Yes, the loss to the Pacers was maddeningly frustrating. It wasn't just that the Knicks lost—they went out with a whimper, getting away from their game in Games 3 and 4 in Indiana and putting themselves in too deep of a hole.
But let's not forget where we came from. These are the Knicks, after all, playing basketball in late May; and after a decade of Isiah-fueled futility, that's something to celebrate. New York rekindled that MSG magic after far too long, and in the spirit of appreciation, let's take one last look back at the year that brought the Knicks back into the hearts and minds of New Yorkers.
Iman Shumpert's Dunk Sparks Game 2 Win over Indiana
The Knicks found themselves in the second round of the playoffs for the first time since 2000, but an opening loss at home had the Garden crowd anxiously sitting on their hands for Game 2—that is, until Iman Shumpert almost blew the roof off. The Knicks had struggled to find any rhythm on offense in Game 1, but that would quickly change. New York sprinted out to a double-digit lead in the second quarter, a run capped by a ridiculous put-back stuff from Shump. He got an assist from the flat top, but his head still reached the rim as he flew down the line, cocked it back and threw it down. The dunk electrified MSG, and the Knicks would run away in the second half to even the series.
The Knicks Silence the Spurs in San Antonio to Prove They're For Real
The Knicks were the hottest team in the NBA to start the year, but they still had more than their fair share of doubters heading into an early-season matchup with the Spurs in San Antonio. New York found themselves in a double-digit hole in the second half, but came storming back to shock Tim Duncan and company. Tyson Chandler's ferocious dunk in the final minute put the nail in the coffin and put the league on notice: The Knicks were here to stay.
The Knicks opened up their 2012-13 season under a black cloud, the overwhelming damage from Hurricane Sandy dwarfing a basketball game. They canceled their opener against the Brooklyn Nets, but returned to the Garden against the defending champion Heat on November 2nd to try and at least distract the tri-state area, if only for a couple hours.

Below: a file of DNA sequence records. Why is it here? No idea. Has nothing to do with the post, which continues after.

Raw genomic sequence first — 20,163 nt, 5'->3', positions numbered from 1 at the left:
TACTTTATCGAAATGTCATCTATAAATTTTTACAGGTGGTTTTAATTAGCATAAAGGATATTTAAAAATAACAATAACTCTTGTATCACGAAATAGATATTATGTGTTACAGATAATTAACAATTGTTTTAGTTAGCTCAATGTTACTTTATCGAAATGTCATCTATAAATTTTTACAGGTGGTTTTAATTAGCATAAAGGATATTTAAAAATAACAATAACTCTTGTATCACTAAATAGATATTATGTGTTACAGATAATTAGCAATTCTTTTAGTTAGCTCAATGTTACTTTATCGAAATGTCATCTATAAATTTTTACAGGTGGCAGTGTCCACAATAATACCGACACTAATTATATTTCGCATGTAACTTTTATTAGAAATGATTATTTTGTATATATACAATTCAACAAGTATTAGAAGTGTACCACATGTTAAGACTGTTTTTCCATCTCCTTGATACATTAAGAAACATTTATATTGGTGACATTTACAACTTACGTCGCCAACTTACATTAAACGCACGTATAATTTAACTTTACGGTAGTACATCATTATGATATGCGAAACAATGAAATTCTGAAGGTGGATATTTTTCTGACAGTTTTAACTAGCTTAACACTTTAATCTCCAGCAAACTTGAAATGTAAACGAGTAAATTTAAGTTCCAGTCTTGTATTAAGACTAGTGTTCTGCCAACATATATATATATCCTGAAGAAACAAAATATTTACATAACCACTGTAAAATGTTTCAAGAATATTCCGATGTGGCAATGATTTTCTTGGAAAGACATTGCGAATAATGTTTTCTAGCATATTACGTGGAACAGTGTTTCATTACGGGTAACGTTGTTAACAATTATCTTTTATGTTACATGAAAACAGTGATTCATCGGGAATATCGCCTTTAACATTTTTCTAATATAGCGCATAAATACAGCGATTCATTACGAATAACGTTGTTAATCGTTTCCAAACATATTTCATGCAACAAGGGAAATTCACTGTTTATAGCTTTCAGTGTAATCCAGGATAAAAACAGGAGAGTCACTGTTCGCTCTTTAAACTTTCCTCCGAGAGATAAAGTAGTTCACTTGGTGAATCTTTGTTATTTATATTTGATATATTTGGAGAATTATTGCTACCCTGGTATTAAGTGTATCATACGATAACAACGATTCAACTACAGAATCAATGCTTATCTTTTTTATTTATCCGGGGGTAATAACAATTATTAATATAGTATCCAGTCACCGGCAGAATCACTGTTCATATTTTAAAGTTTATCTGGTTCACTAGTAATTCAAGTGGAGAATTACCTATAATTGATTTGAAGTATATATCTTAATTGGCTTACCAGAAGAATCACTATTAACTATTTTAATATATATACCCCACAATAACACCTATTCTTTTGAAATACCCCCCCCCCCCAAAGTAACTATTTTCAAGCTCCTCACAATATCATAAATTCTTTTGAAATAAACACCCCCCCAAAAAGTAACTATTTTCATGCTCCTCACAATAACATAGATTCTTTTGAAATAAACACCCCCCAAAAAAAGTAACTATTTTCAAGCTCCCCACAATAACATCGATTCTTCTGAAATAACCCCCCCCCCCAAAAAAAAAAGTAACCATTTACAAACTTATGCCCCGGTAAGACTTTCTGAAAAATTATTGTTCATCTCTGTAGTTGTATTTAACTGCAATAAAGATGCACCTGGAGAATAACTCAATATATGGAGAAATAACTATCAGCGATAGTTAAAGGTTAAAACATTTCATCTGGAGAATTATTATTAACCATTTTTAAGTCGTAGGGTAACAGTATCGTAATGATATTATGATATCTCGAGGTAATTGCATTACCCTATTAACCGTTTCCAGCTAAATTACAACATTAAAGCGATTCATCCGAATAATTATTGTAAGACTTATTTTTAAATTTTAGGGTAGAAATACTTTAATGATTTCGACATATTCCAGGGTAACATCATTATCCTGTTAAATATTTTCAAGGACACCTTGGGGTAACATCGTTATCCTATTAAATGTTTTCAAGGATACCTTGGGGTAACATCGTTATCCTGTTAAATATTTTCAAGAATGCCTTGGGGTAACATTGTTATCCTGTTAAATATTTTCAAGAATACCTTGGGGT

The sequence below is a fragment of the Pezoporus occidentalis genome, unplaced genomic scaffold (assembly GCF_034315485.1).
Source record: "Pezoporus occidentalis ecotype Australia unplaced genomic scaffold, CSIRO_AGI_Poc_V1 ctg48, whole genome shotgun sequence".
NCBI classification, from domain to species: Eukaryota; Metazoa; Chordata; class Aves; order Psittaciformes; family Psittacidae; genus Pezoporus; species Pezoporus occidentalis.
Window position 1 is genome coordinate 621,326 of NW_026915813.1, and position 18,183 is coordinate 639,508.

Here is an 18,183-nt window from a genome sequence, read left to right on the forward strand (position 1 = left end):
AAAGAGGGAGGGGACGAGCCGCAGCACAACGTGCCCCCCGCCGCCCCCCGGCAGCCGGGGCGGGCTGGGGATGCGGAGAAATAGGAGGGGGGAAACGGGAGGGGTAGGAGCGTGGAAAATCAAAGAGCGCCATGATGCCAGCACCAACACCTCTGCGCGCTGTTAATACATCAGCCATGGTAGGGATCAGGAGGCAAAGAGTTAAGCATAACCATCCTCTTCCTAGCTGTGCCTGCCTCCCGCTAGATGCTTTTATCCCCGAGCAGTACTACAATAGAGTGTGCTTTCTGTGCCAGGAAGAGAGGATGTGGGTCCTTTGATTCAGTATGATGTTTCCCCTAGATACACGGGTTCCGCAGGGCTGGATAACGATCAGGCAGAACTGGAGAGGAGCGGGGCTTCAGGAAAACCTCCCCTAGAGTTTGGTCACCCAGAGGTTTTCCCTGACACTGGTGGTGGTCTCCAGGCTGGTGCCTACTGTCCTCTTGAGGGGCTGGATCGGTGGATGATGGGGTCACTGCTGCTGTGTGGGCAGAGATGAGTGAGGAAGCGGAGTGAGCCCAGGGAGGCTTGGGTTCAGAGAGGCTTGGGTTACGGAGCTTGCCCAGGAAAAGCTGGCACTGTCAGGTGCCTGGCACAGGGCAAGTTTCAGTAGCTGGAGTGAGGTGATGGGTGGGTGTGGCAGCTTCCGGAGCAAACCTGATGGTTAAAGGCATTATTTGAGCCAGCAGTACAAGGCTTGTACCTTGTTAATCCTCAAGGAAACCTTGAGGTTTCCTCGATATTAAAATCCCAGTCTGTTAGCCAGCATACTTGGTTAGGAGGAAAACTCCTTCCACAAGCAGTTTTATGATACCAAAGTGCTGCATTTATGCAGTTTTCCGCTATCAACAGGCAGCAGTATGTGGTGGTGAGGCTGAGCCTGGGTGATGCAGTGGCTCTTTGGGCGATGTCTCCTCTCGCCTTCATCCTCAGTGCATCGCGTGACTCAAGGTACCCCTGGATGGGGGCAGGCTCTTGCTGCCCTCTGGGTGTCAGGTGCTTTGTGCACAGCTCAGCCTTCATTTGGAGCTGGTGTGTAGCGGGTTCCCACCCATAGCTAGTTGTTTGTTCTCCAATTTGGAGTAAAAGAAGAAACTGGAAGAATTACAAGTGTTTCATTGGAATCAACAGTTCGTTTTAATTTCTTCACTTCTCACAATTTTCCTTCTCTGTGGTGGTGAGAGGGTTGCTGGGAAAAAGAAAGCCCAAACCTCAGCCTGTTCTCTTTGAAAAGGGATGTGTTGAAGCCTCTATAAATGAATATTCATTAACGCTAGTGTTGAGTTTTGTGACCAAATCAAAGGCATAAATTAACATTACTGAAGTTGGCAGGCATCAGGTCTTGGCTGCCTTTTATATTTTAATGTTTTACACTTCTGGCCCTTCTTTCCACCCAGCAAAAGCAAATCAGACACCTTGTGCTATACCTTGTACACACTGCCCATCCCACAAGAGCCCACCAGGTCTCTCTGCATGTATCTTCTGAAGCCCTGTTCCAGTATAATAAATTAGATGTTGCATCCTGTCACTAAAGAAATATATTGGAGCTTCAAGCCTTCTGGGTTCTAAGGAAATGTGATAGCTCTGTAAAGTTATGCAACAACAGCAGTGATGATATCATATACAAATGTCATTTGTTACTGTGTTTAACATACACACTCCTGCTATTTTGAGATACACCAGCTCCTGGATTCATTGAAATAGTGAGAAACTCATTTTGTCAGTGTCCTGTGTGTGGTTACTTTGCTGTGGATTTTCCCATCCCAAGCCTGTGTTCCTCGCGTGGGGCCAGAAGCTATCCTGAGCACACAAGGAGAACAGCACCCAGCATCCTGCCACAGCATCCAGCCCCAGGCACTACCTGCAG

And boy, was this a fun distraction. The Knicks unleashed their new-look pick and roll/swing the ball offense on Miami, as Raymond Felton penetrated and kicked just about at will (he finished with 9 assists.) Steve Novak absolutely exploded from beyond the arc, as New York buried the Heat in a barrage of three-point shooting—an absurd 19-36, to be exact. 'Melo picked his spots, rebounded and passed well out of double-teams, and all of a sudden the Knicks had announced themselves as a legitimate contender and a far cry from the team that was embarrassed in the first round in 2011.
The Knicks closed the year just like they opened it—absolutely red hot. After an abysmal West Coast road trip (tip of the hat to Kurt Thomas), New York got on a roll, reeling off 11 straight wins heading into a matchup with Kevin Durant, Russell Westbrook and the West-leading Thunder.
Critics had written off the Knicks' streak as a product of questionable competition, but New York came into one of the toughest environments in the league and matched OKC shot for shot. They again caught fire from deep, shooting 15-34 from three-point land, and made just enough plays down the stretch to outlast the Thunder in a 125-120 shootout. Timely shooting from Jason Kidd and J.R. Smith, combined with continued ridiculousness from 'Melo (36 points on over 50 percent shooting despite not getting a call for the entire game), paced the Knicks, as New York gained even more credibility.